Sunday, June 17, 2012

Two Sticks

As posted on rec.aviation.soaring

I'm really kicking myself for leaving my camera in my car...

Yesterday I didn't feel like rushing to finish a glider project, so I elected to do my club mates a favor and tow. Just playing my part in the "vast high wing conspiracy" (ask Gregg Ballou about that).

It was a beautiful soaring day. Late in the afternoon, I got word via radio relay that Paul had landed his LS-4 at Twin Mountain airport, which is just a few miles from Mount Washington. He requested an aeroretrieve. I've looked at this airport from as low as 1200 agl a couple times, never landed there. Now I get to go on someone else's nickel: perfect!

Paul had staged for takeoff on 27. Back at the runway threshold, the scene looked post apocalyptic: the paved runway is deteriorating badly, looks ancient. The wilderness comes right up to the runway from all over. The ground is densely covered with moss, lichens and... moose poop. Lots and lots of moose poop.

Looking around from where the glider was staged, there was no evidence of humanity other than us two pilots, two planes and an "obviously" 500 year old runway in the wilderness. It was a very weird sight. But what to do about those damned 500 year old runway lights? They're high (this is snow country) and not all that far apart!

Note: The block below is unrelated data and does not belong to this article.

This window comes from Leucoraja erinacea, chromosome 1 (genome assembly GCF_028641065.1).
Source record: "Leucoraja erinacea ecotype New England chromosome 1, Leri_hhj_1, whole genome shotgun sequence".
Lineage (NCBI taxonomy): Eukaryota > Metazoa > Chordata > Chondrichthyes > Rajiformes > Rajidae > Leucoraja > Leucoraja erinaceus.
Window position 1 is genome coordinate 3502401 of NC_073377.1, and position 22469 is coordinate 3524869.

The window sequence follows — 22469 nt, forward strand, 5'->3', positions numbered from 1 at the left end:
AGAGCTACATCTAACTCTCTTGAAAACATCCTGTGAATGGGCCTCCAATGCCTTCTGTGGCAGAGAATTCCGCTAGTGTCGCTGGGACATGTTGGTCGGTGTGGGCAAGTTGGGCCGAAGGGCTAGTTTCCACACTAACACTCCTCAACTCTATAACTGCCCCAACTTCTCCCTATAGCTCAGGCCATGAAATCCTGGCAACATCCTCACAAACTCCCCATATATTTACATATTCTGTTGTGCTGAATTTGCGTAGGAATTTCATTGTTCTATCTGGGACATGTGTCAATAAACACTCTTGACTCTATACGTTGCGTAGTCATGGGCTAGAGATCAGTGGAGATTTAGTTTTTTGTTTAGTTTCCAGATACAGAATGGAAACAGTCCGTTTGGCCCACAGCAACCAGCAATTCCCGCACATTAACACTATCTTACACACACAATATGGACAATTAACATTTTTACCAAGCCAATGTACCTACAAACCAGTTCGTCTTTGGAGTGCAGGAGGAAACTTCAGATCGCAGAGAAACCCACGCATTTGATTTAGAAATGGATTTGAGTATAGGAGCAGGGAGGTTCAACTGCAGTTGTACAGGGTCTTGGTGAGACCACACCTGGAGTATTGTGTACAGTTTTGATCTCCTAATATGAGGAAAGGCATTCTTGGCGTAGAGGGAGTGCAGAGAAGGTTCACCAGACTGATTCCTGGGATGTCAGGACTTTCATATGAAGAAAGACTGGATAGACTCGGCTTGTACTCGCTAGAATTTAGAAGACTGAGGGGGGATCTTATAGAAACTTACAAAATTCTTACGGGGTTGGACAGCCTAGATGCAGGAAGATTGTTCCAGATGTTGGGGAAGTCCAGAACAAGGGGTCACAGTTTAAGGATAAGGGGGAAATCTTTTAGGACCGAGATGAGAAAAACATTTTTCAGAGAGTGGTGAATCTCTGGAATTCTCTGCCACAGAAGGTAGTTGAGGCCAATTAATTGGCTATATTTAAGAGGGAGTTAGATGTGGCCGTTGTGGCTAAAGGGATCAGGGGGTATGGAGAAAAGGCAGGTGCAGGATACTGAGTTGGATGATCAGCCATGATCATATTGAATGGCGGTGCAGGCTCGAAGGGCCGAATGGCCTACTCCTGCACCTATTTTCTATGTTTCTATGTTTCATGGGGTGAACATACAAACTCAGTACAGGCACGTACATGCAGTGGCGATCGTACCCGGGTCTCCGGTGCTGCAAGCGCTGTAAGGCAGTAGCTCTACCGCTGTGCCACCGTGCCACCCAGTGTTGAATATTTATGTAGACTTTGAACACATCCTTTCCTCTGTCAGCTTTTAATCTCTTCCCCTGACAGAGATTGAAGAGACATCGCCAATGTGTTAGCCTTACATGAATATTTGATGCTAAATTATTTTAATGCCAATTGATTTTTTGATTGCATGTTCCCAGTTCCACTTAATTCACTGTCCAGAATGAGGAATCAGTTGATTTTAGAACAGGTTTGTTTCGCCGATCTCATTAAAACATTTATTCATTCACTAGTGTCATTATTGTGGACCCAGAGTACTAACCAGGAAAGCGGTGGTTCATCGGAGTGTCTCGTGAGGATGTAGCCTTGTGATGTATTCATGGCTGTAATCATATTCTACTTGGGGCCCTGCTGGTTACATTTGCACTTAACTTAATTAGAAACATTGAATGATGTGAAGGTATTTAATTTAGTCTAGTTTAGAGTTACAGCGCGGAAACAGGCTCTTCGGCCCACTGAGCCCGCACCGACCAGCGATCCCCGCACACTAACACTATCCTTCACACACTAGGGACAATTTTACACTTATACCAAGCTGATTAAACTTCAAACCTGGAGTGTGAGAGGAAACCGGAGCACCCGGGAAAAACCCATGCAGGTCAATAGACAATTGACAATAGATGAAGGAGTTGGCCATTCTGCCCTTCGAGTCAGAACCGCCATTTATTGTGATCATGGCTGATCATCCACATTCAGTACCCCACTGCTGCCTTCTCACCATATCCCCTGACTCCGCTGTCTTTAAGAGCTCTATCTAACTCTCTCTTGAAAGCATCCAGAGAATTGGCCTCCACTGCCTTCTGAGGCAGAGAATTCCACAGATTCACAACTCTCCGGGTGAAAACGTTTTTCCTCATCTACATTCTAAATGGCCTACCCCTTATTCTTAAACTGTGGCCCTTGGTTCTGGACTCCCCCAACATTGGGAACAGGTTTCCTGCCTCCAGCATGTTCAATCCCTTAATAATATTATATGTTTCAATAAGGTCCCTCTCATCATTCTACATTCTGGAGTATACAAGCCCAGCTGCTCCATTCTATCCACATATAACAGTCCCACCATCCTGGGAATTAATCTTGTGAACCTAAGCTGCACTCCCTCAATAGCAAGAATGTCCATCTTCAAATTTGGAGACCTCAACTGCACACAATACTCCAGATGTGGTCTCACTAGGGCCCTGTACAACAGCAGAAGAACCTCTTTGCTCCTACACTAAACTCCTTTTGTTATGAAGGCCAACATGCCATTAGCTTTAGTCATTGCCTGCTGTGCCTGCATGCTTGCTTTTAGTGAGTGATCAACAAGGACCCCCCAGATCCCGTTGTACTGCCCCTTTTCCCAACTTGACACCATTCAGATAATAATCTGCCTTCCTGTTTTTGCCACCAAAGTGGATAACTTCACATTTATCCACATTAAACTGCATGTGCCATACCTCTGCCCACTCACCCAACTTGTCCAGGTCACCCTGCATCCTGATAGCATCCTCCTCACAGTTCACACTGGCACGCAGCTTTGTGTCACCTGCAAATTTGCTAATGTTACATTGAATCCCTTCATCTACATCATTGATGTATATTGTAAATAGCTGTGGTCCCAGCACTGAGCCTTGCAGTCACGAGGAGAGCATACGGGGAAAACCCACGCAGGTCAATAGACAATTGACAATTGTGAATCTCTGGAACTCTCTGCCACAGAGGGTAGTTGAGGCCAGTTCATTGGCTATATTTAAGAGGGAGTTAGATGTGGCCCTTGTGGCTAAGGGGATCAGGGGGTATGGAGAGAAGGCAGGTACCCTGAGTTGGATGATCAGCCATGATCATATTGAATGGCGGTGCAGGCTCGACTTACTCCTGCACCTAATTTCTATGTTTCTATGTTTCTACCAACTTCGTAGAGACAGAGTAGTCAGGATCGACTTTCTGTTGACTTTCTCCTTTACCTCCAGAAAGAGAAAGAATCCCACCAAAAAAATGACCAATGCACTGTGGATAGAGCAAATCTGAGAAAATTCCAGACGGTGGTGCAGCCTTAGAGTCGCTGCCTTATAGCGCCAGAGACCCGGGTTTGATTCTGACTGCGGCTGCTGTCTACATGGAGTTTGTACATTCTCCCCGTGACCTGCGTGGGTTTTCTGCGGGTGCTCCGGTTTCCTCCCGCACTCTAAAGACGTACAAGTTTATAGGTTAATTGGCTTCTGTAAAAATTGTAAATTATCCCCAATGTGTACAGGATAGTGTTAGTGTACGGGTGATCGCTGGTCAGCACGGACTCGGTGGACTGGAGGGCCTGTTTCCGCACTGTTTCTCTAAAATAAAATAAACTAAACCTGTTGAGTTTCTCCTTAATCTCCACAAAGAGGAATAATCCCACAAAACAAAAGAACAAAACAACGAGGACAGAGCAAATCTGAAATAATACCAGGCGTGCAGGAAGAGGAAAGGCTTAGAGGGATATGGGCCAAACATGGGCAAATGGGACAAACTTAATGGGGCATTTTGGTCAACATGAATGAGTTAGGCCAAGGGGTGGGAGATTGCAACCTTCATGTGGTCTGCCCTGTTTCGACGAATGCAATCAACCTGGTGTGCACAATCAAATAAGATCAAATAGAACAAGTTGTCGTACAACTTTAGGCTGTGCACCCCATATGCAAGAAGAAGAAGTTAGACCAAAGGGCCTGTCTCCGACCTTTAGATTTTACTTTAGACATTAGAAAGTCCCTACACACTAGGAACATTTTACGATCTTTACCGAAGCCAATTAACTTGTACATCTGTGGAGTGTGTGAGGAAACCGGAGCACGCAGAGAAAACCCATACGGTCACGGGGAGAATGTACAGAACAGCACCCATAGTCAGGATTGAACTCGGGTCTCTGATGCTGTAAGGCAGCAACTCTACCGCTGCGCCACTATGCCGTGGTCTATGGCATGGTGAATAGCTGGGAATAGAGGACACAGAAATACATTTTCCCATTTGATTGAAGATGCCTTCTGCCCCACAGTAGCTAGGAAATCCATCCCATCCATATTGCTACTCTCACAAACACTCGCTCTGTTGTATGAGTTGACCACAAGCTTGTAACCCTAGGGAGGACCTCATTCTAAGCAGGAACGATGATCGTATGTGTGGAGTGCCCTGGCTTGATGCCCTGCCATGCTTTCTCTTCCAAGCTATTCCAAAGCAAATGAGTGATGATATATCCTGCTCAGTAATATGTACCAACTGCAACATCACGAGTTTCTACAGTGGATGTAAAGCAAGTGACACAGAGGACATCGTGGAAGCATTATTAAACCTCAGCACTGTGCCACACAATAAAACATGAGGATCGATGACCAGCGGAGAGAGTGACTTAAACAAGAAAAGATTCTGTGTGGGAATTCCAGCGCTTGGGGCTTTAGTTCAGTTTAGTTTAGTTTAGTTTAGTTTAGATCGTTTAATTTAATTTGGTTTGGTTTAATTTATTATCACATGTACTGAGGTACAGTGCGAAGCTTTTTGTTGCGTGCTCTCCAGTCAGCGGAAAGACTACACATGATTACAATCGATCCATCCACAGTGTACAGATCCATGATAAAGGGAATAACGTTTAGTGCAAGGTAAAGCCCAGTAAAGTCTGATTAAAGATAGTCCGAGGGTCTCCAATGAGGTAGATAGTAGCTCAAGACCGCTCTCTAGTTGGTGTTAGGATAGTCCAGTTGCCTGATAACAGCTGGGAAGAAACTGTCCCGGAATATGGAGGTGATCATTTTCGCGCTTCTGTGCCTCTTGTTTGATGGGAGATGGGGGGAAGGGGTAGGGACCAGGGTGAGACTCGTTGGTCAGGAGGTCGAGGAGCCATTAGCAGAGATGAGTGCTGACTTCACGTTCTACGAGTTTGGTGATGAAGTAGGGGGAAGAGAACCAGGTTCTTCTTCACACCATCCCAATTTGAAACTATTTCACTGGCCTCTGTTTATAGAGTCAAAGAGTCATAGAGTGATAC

"Paul, you need a stick." A little later "No! I've got it. Two sticks." One under each wing tip on the tip skid with a little bend in the wing to keep them put. This worked so well we could hardly believe it, but you really do need two people to set it up. Do it after you position the towplane with slack out. Piece of cake. Full throttle with brakes on, release brakes as soon as max rpm achieved. Paul held a little brake until the line went taught.

The better solution is a stick-on (suction cup, etc) wing wheel. I have one, but it was a hundred miles away from where I needed it. ...and it didn't really fit the image, anyway. The sight of that LS-4 with a couple of gnarly old branches propping up the wing tips in the wilderness was really something.

(Obviously: don't leave sticks anywhere an airplane can/will run over them.)

-Evan Ludeman / T8


    PMSC Member said...

Good story, Evan! I didn't realize that the retrieve was arranged by radio, not by telephone. I decided not to correct the Weekend Report in the previous post (because I am lazy).

Anonymous said...

Thanks for editing. I saw that it was needed, but I was too lazy to do it.